This step is welcome for the business environment, if we think about the practical issues related to software development and testing, which should enable accurate data reporting. The three-month respite affords us the opportunity to suggest to the revenue agency a strategy that – as we have seen in other countries – should concern the proper interpretation of data to be collected in real time from taxpayers. For example, reviews should consider collected VAT data broken down by VAT rates and number of transactions. This way, the tax authorities shall be able to track down anomalies based on comparisons among the sales made by businesses operating in the same industry and having comparable transaction volumes, comparisons on the sales made by the same taxpayer over a certain timeframe or by matching the data in the EOD cash register report with the information in the VAT statements.

Also for quite some time, the revenue agency has announced its plans to introduce the standard electronic reporting file (SAF-T) in Romania, one of the measures intended to grant the tax authorities real-time access to the transactions made by the taxpayers and, inherently, to identify those that present high degrees of fraud risk. At the same time, in the medium and long run, SAF-T should simplify the tax audit proceedings both for ANAF and for the taxpayers.

On short term, we expect the transition to SAF-T to generate complex issues for the business environment. Companies should start thinking now about the technical matters related to adapting the IT solutions they currently use to provide the required data, as well as about how they shall relay that data to ANAF. We also recommend that companies review internally the way in which they identify their transactions from a taxation perspective in order to detect any possible errors in the tax treatment applied, which should obviously be corrected before being reported.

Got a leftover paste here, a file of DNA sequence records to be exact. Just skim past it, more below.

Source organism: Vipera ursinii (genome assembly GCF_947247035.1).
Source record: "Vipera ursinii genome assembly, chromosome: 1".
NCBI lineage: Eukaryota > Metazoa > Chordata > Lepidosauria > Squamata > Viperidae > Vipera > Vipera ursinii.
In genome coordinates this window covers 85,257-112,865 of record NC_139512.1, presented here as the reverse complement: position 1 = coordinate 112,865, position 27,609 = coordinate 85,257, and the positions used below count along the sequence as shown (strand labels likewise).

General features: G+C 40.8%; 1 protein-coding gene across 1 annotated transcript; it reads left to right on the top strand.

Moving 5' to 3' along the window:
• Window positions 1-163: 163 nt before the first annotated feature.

The Ministry of Finance officials have also recently announced their plans to implement electronic invoices with unique identifiers, which should start pan out sometime in early 2022 and which is another successfully tested measure in the EU by the Italian authorities.

The need to digitize the taxation procedures and the benefits of automation in the fight against VAT fraud are obvious. Solutions may be found among those already tested by other revenue agencies, with the main goal being to timely track own the anomalies generated by any possible failures to declare taxes. However, the same as in any reform, it takes time and diplomacy to implement efficient measures, as witnessed in other countries, where the actions taken were clearly communicated, the procedures were tested, and the trial period and implementation timeline were quite generous. For example, Russia needed three years to implement real-time scanning of taxable receipts. Poland is still experimenting – four years after introducing the reporting system – as the latest structure of SAF-T required to taxpayers starting 1 October 2020 has not been free of compliance challenges and problems.

To conclude, reform takes time and strategy, but more importantly close cooperation between authorities and the business environment, so as to enable successful development and implementation of efficient tools in the fight against tax evasion.